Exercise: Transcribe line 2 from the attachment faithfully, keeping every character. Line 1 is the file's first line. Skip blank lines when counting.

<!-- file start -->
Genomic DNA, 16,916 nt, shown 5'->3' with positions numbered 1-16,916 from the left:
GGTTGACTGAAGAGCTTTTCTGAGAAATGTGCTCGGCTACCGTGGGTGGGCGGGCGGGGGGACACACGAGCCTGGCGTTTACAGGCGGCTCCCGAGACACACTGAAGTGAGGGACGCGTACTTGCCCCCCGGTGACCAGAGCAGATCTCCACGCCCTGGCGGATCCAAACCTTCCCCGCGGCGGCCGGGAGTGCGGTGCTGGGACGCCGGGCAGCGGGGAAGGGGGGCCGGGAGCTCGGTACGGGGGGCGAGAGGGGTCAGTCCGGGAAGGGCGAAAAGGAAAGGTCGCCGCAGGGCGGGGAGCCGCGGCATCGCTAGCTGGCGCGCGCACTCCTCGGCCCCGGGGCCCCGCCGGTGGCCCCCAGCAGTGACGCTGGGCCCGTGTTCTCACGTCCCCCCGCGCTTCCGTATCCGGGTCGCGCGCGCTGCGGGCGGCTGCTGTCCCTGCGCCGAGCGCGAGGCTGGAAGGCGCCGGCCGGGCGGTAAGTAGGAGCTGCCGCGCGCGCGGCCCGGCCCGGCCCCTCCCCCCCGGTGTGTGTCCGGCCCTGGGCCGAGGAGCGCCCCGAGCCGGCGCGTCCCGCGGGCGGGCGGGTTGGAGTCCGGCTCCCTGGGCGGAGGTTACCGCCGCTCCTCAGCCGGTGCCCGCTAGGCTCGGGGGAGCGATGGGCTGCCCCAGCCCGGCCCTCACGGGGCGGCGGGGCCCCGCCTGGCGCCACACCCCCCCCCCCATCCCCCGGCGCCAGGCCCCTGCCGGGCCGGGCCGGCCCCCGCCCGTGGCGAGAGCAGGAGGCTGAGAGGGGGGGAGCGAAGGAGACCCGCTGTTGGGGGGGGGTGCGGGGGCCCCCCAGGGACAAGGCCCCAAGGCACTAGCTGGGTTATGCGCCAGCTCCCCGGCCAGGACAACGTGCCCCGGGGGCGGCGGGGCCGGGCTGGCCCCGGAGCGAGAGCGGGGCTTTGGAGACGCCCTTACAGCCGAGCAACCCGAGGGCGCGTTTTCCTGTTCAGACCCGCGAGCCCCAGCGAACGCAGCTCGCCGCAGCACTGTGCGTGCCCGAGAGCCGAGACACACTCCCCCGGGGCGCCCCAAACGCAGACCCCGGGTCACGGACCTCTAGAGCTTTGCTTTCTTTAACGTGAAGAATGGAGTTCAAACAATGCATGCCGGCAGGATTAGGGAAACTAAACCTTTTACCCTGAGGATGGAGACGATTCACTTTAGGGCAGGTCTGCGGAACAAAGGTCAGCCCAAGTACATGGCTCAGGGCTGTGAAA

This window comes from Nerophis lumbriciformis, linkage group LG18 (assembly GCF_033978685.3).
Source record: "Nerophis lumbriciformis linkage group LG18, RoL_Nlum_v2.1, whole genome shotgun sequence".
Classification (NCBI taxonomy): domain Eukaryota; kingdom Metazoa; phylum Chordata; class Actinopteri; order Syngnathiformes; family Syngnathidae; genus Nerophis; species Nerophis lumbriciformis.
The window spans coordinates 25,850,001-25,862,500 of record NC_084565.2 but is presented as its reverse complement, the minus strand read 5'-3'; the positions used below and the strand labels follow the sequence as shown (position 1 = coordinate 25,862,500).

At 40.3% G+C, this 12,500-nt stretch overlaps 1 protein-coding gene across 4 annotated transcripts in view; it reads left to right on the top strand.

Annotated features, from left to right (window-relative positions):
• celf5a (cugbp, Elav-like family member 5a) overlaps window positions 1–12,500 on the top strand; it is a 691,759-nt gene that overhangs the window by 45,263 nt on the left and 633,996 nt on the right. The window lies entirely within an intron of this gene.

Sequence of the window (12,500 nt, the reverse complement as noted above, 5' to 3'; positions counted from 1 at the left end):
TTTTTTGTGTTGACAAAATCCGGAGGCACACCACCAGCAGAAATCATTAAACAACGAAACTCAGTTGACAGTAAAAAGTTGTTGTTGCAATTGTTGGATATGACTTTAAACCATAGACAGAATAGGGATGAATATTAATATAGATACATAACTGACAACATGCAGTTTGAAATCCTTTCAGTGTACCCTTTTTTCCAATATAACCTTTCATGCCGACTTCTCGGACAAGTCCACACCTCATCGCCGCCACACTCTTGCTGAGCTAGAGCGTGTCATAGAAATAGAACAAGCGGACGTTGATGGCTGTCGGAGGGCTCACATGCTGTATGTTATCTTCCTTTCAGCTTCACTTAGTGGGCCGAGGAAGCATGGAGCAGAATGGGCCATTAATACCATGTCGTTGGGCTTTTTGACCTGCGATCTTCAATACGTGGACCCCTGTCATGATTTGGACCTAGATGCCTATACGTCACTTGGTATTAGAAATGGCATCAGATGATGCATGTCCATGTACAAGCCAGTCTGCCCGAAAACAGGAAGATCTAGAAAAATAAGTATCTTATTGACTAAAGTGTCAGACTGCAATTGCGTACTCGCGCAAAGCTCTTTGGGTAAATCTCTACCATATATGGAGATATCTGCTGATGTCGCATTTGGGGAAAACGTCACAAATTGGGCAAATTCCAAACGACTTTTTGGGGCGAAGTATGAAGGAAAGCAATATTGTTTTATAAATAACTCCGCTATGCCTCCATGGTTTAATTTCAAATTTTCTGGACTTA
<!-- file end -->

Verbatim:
GGTTGACTGAAGAGCTTTTCTGAGAAATGTGCTCGGCTACCGTGGGTGGGCGGGCGGGGGGACACACGAGCCTGGCGTTTACAGGCGGCTCCCGAGACACACTGAAGTGAGGGACGCGTACTTGCCCCCCGGTGACCAGAGCAGATCTCCACGCCCTGGCGGATCCAAACCTTCCCCGCGGCGGCCGGGAGTGCGGTGCTGGGACGCCGGGCAGCGGGGAAGGGGGGCCGGGAGCTCGGTACGGGGGGCGAGAGGGGTCAGTCCGGGAAGGGCGAAAAGGAAAGGTCGCCGCAGGGCGGGGAGCCGCGGCATCGCTAGCTGGCGCGCGCACTCCTCGGCCCCGGGGCCCCGCCGGTGGCCCCCAGCAGTGACGCTGGGCCCGTGTTCTCACGTCCCCCCGCGCTTCCGTATCCGGGTCGCGCGCGCTGCGGGCGGCTGCTGTCCCTGCGCCGAGCGCGAGGCTGGAAGGCGCCGGCCGGGCGGTAAGTAGGAGCTGCCGCGCGCGCGGCCCGGCCCGGCCCCTCCCCCCCGGTGTGTGTCCGGCCCTGGGCCGAGGAGCGCCCCGAGCCGGCGCGTCCCGCGGGCGGGCGGGTTGGAGTCCGGCTCCCTGGGCGGAGGTTACCGCCGCTCCTCAGCCGGTGCCCGCTAGGCTCGGGGGAGCGATGGGCTGCCCCAGCCCGGCCCTCACGGGGCGGCGGGGCCCCGCCTGGCGCCACACCCCCCCCCCCATCCCCCGGCGCCAGGCCCCTGCCGGGCCGGGCCGGCCCCCGCCCGTGGCGAGAGCAGGAGGCTGAGAGGGGGGGAGCGAAGGAGACCCGCTGTTGGGGGGGGGTGCGGGGGCCCCCCAGGGACAAGGCCCCAAGGCACTAGCTGGGTTATGCGCCAGCTCCCCGGCCAGGACAACGTGCCCCGGGGGCGGCGGGGCCGGGCTGGCCCCGGAGCGAGAGCGGGGCTTTGGAGACGCCCTTACAGCCGAGCAACCCGAGGGCGCGTTTTCCTGTTCAGACCCGCGAGCCCCAGCGAACGCAGCTCGCCGCAGCACTGTGCGTGCCCGAGAGCCGAGACACACTCCCCCGGGGCGCCCCAAACGCAGACCCCGGGTCACGGACCTCTAGAGCTTTGCTTTCTTTAACGTGAAGAATGGAGTTCAAACAATGCATGCCGGCAGGATTAGGGAAACTAAACCTTTTACCCTGAGGATGGAGACGATTCACTTTAGGGCAGGTCTGCGGAACAAAGGTCAGCCCAAGTACATGGCTCAGGGCTGTGAAA